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Grant v. City of Roanoke

United States District Court, W.D. Virginia, Roanoke Division

March 19, 2019

MARK T.GRANT, Plaintiff,


          Hon. Michael F. Urbanski, Chief United States District Judge

         Plaintiff Mark T. Grant, proceeding pro se, filed this action under 42 U.S.C. § 1983 against the City of Roanoke (the "City"), alleging that the City improperly retained $26, 257.30 from the sale of certain real property. The property at issue was previously rehabilitated for occupancy using funds awarded to the City through the federal HOME Investment Partnerships Program. Grant claimed that the City violated regulations implementing the HOME Investment Partnerships Act ("HOME Act") and his right to due process.

         The case was initially assigned to Senior United States District Judge Glen E. Conrad. On July 18, 2017, Judge Conrad ruled that Grant had no viable claim for damages under the HOME Act itself or § 1983 for alleged violations of the Act and its implementing regulations. Accordingly, Judge Conrad granted the City's motion for summary judgment with respect to those claims. The City then filed a supplemental motion for summary judgment on the plaintiffs claim that he was denied due process. On November 7, 2017, that motion was granted in part and denied in part. Finding issues of fact as to whether Grant received adequate notice and an opportunity to be heard, Judge Conrad denied the City's motion for summary judgment on the issue of procedural due process. However, to the extent that the complaint could be read to assert a violation of substantive due process, Judge Conrad concluded that the City was entitled to summary judgment on such claim.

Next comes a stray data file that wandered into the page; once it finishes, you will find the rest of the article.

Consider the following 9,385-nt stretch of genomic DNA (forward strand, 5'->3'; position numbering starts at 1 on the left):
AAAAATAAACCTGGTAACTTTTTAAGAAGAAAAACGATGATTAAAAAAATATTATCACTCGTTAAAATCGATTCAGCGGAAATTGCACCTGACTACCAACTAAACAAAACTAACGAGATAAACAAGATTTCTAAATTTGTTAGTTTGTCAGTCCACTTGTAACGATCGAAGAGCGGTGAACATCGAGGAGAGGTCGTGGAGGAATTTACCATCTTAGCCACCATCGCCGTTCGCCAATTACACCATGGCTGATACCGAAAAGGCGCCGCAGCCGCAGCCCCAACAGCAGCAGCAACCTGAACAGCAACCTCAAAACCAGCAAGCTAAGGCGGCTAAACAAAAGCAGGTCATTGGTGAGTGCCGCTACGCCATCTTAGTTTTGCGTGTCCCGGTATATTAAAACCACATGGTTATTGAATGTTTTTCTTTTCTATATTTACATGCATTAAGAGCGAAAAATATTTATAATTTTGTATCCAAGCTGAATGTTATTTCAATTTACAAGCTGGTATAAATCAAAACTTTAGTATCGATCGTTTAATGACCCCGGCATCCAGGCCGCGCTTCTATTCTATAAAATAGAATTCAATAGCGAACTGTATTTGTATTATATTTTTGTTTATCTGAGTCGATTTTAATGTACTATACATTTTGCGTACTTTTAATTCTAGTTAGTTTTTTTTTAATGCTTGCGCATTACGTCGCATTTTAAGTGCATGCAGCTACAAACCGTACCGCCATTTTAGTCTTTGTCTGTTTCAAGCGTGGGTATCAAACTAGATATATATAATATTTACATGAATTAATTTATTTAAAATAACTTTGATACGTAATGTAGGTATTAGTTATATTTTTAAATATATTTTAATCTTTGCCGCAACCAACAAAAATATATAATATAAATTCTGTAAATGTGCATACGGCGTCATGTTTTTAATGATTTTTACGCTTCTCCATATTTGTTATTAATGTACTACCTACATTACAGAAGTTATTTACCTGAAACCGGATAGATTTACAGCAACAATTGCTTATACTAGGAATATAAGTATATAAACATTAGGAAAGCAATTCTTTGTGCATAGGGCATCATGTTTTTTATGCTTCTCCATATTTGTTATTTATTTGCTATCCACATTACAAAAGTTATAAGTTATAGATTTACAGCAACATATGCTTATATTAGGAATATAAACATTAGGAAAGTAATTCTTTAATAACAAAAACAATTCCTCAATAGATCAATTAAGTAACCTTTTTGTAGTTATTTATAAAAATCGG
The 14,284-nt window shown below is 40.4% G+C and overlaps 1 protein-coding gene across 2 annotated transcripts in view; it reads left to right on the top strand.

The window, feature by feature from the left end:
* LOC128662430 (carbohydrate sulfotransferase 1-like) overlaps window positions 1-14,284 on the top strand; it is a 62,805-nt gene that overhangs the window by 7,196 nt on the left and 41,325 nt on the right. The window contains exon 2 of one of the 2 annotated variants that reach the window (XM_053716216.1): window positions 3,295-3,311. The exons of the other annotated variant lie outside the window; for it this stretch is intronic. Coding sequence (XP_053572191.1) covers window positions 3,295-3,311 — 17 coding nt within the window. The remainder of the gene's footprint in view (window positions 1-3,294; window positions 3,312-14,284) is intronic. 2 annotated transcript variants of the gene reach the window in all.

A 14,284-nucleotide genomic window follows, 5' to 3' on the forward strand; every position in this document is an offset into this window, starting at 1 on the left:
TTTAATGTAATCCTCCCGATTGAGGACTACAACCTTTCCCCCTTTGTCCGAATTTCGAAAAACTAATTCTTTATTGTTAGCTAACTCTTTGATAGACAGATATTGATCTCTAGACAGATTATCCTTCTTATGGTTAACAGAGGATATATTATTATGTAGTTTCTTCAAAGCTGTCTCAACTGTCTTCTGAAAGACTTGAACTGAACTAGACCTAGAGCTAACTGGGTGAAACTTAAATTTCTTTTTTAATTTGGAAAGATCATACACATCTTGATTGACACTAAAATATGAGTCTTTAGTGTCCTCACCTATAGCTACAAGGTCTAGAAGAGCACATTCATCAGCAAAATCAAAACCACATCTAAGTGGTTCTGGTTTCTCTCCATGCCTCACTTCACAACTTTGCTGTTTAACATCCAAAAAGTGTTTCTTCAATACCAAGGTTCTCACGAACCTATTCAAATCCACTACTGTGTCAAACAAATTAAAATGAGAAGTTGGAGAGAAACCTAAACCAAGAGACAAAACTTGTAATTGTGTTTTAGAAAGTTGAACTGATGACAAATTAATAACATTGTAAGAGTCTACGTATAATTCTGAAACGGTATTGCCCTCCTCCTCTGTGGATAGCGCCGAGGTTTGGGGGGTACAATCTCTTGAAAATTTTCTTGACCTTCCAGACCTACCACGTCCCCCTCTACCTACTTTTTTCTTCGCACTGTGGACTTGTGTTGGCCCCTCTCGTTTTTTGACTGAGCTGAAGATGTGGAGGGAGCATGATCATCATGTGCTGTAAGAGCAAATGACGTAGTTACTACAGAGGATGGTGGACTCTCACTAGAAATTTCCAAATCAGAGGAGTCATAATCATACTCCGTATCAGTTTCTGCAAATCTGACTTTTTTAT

Following an unsuccessful attempt at mediation, the case was transferred to the undersigned for the conduct of all further proceedings. On December 17, 2018, the parties appeared before the court for a bench trial on the procedural due process claim. Having considered all of the evidence together with the applicable law, the court issues this memorandum opinion, which sets forth its findings of fact and conclusions of law pursuant to Federal Rule of Civil Procedure 52(a). For the reasons stated herein, the court will enter judgment in favor of the City on the remaining claim.


         1. The City participates in the HOME Investment Partnerships Program ("HOME Program"), a federal grant program that provides funding to states and localities to be used to increase the supply of affordable housing available for low and moderate income residents. The HOME Program is administered at the federal level by the Department of Housing and Urban Development ("HUD").

         2. In 2002, the City partnered with Blue Ridge Housing Development Corporation ("BRHDC") to develop and rehabilitate housing for sale to purchasers meeting HUD's income criteria. Pursuant to the partnership agreement, the City gave BRHDC approximately $101, 119.05 in HOME funds to acquire and develop property located in the City at 607 Bullitt Avenue ("the Property").